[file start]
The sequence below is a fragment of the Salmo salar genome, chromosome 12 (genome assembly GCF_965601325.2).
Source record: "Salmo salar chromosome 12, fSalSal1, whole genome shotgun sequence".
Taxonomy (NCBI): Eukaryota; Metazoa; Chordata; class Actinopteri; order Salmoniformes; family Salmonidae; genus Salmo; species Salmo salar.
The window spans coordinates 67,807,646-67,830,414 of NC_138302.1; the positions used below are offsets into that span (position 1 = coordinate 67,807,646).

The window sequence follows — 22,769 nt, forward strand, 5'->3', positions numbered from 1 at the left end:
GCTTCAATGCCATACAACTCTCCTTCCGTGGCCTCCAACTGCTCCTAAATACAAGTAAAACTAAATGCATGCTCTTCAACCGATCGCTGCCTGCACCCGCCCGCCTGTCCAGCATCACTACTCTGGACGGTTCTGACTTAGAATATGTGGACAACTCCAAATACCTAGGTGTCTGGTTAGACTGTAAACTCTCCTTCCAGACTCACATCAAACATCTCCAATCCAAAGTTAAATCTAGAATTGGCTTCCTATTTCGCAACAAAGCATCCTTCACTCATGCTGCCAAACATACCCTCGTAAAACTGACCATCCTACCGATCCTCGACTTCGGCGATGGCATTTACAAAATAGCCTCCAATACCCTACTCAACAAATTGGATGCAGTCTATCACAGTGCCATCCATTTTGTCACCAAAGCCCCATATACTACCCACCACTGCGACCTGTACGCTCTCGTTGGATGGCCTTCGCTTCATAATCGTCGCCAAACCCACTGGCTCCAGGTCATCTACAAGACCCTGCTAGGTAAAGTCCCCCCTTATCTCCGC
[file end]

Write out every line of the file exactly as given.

The sequence below is a fragment of the Salmo salar genome, chromosome 12 (genome assembly GCF_965601325.2).
Source record: "Salmo salar chromosome 12, fSalSal1, whole genome shotgun sequence".
Taxonomy (NCBI): Eukaryota; Metazoa; Chordata; class Actinopteri; order Salmoniformes; family Salmonidae; genus Salmo; species Salmo salar.
The window spans coordinates 67,807,646-67,830,414 of NC_138302.1; the positions used below are offsets into that span (position 1 = coordinate 67,807,646).

The window sequence follows — 22,769 nt, forward strand, 5'->3', positions numbered from 1 at the left end:
GCTTCAATGCCATACAACTCTCCTTCCGTGGCCTCCAACTGCTCCTAAATACAAGTAAAACTAAATGCATGCTCTTCAACCGATCGCTGCCTGCACCCGCCCGCCTGTCCAGCATCACTACTCTGGACGGTTCTGACTTAGAATATGTGGACAACTCCAAATACCTAGGTGTCTGGTTAGACTGTAAACTCTCCTTCCAGACTCACATCAAACATCTCCAATCCAAAGTTAAATCTAGAATTGGCTTCCTATTTCGCAACAAAGCATCCTTCACTCATGCTGCCAAACATACCCTCGTAAAACTGACCATCCTACCGATCCTCGACTTCGGCGATGGCATTTACAAAATAGCCTCCAATACCCTACTCAACAAATTGGATGCAGTCTATCACAGTGCCATCCATTTTGTCACCAAAGCCCCATATACTACCCACCACTGCGACCTGTACGCTCTCGTTGGATGGCCTTCGCTTCATAATCGTCGCCAAACCCACTGGCTCCAGGTCATCTACAAGACCCTGCTAGGTAAAGTCCCCCCTTATCTCCGC